House votes to repeal Trump-era rule on EEOC conciliation

5 minute read

The headquarters of The United States Equal Employment Opportunity Commission (EEOC) in Washington, D.C. REUTERS/Andrew Kelly

Register now for FREE unlimited access to Reuters.com
  • January rule requires EEOC to disclose case information to employers accused of discrimination
  • Democrats said rule would discourage participation in EEOC probes, spur more litigation
  • Party-line vote sends proposal to President Biden

(Reuters) - The U.S. House of Representatives on Thursday voted along party lines to scrap a Trump-era Equal Employment Opportunity Commission rule that would overhaul the pre-litigation settlement process, including by giving employers more information about discrimination complaints.

The Democrat-led House voted 219-210 in favor of a joint resolution to repeal the January rule, sending it to President Joe Biden for approval. The Senate narrowly approved the resolution in May.

The rule would require the EEOC to provide information to employers upon initiating the settlement, or "conciliation," process, including a summary of the facts of a case, the identities of witnesses and alleged victims, and the legal basis for a finding that discrimination has occurred.

Register now for FREE unlimited access to Reuters.com

The commission also would be required to disclose whether it planned to pursue relief on behalf of a class of workers, rather than individual employees who filed complaints with the EEOC.

The Republican-led commission said the changes would encourage settlements by allowing employers to weigh the merits of bias complaints early on in the process. Employers agreed to settlements only 41% of the time between fiscal years 2016 and 2019, according to the EEOC.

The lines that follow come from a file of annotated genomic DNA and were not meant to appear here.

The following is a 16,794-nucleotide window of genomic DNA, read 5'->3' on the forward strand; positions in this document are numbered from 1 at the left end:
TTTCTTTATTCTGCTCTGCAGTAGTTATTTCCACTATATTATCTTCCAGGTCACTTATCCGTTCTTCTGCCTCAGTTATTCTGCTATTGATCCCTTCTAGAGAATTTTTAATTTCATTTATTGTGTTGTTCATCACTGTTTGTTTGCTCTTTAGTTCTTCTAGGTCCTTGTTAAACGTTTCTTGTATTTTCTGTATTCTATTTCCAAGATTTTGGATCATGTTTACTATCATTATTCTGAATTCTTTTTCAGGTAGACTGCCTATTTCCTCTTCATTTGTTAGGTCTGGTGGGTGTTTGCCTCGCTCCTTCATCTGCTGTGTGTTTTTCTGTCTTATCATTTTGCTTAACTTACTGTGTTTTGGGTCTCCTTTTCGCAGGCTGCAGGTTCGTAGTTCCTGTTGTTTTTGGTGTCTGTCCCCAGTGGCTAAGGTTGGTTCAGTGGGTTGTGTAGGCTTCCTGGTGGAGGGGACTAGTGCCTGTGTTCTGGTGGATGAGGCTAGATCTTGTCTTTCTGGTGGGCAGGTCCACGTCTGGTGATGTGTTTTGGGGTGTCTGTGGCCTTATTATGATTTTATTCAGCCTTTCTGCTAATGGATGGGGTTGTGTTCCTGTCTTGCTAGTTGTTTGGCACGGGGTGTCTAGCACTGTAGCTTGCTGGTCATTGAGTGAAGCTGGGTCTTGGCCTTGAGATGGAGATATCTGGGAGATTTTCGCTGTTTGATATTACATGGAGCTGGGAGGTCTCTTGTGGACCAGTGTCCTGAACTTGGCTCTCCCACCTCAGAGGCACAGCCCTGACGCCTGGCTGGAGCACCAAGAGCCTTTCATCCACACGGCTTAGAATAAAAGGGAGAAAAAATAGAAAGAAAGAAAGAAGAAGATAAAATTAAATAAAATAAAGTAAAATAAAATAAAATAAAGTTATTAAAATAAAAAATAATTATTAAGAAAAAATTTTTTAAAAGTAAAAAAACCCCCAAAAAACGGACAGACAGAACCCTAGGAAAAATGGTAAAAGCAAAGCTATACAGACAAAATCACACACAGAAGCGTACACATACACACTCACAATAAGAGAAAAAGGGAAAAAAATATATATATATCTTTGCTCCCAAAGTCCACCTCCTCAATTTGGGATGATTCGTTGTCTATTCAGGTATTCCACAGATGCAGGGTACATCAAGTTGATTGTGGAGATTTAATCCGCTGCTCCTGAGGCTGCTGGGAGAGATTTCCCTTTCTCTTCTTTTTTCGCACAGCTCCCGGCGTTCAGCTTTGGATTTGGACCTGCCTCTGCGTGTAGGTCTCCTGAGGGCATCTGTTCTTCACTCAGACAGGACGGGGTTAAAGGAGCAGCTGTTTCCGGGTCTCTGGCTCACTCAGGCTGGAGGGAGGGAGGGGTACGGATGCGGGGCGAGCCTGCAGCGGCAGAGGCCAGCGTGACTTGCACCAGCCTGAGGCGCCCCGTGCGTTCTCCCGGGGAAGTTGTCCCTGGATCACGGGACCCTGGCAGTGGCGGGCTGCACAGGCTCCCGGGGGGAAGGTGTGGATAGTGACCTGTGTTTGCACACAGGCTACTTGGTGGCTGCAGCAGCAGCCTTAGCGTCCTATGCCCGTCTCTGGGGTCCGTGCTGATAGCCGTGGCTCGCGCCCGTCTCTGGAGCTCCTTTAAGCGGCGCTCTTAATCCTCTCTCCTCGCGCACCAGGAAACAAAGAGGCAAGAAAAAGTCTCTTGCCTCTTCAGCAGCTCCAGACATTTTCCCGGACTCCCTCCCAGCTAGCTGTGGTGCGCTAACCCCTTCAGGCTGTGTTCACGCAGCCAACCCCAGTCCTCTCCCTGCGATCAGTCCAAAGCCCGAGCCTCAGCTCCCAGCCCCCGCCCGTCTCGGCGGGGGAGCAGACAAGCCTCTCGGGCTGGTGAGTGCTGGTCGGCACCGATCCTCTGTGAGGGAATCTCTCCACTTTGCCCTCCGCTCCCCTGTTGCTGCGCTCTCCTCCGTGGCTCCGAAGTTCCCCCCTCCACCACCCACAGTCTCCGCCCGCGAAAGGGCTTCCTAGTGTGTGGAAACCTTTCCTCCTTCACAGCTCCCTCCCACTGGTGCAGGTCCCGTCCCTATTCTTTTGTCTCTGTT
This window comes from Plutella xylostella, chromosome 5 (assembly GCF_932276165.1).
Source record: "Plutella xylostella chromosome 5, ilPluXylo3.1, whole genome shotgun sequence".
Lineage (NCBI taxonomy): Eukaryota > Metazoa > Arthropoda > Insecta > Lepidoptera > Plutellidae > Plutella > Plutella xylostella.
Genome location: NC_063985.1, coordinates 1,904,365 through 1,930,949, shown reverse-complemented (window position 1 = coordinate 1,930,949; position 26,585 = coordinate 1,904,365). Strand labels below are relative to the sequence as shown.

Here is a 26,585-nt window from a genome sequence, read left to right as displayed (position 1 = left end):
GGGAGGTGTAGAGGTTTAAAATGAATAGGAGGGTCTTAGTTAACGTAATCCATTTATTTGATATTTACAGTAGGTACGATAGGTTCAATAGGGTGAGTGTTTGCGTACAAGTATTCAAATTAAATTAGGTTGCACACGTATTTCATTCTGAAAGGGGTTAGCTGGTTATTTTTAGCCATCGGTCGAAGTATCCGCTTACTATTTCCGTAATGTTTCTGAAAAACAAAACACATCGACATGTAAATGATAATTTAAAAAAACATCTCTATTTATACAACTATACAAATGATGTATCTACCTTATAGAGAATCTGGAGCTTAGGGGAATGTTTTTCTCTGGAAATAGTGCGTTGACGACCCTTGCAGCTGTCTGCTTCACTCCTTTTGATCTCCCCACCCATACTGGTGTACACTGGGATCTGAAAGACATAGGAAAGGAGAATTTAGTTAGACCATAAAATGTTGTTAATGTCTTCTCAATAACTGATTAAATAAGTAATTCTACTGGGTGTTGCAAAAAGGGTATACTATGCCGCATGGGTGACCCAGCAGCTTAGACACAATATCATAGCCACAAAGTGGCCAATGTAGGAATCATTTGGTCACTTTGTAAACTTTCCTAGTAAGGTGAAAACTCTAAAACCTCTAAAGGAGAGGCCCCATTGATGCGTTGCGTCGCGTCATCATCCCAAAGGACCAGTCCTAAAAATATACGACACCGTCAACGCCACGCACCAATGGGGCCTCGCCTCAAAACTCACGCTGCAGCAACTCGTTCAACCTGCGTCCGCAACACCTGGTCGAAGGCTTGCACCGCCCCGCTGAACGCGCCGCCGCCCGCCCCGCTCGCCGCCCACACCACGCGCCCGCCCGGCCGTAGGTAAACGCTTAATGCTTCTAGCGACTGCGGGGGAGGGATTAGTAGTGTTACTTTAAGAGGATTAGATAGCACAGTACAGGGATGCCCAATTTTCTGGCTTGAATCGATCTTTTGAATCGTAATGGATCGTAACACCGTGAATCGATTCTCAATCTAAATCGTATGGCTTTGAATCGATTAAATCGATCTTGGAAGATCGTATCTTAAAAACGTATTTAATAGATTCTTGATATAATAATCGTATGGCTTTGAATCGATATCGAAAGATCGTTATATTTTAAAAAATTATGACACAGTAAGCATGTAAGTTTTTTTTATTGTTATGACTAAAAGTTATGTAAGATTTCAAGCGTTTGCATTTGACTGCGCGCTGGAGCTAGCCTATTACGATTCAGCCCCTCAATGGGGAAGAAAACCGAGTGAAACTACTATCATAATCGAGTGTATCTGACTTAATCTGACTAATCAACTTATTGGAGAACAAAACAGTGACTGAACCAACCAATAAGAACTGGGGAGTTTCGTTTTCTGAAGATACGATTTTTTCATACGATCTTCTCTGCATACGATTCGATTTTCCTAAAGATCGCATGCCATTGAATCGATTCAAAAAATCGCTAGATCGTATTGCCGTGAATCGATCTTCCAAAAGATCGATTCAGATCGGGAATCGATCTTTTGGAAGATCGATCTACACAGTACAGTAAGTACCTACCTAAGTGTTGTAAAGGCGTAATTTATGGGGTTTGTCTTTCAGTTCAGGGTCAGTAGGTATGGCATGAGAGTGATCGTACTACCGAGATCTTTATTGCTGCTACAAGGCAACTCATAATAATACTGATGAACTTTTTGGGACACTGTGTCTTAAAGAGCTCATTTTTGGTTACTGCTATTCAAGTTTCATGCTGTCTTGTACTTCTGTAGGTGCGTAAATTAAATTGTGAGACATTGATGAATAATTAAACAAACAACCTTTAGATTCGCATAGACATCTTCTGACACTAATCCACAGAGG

But many Democrats and other critics of the rule said it would divert the EEOC's limited resources away from combating discrimination and delay cases, including by creating a new avenue for time-consuming appeals.

In a statement after Thursday's vote, EEOC Chair Charlotte Burrows said repealing the rule would restore the commission's flexibility to tailor the conciliation process to the circumstances of each case.

“EEOC is committed to resolving cases in conciliation whenever possible as one of the most effective means to remedy and prevent discrimination in the workplace," said Burrows, who was appointed chair by Biden earlier this year.

Representative Bobby Scott, a Democrat from Virginia and the chair of the House Committee on Education and Labor, said during floor debate on Thursday that the conciliation process was meant to be informal and confidential.

But the January rule would deter participation in EEOC investigations by workers, he said, and incentivize businesses to focus on whether the commission complied with the rule's various requirements rather than whether unlawful discrimination had occurred.

"This will allow unscrupulous employers to drag out the conciliation process possibly for years, and even avoid accountability altogether," Scott said.

The top Republican on the House committee, Representative Virginia Foxx of North Carolina, countered that the changes were long overdue after the conciliation process had proved ineffective for decades.

Repealing the rule "harms the victims of discrimination, encourages the EEOC to pursue needless, combative, and expensive litigation, and turns the EEOC back into a politically driven runaway bureaucracy," said Foxx.

In an April letter, a coalition of business groups, including the U.S. Chamber of Commerce and National Federation of Independent Business, urged members of Congress to keep the EEOC rule on the books. The rule would raise the likelihood that conciliation will produce settlements, meaning more workers would receive restitution sooner, the groups said.

(NOTE: This article has been updated to include a statement from EEOC Chair Charlotte Burrows.)

Register now for FREE unlimited access to Reuters.com

Our Standards: The Thomson Reuters Trust Principles.

Thomson Reuters

Dan Wiessner (@danwiessner) reports on labor and employment and immigration law, including litigation and policy making. He can be reached at daniel.wiessner@thomsonreuters.com.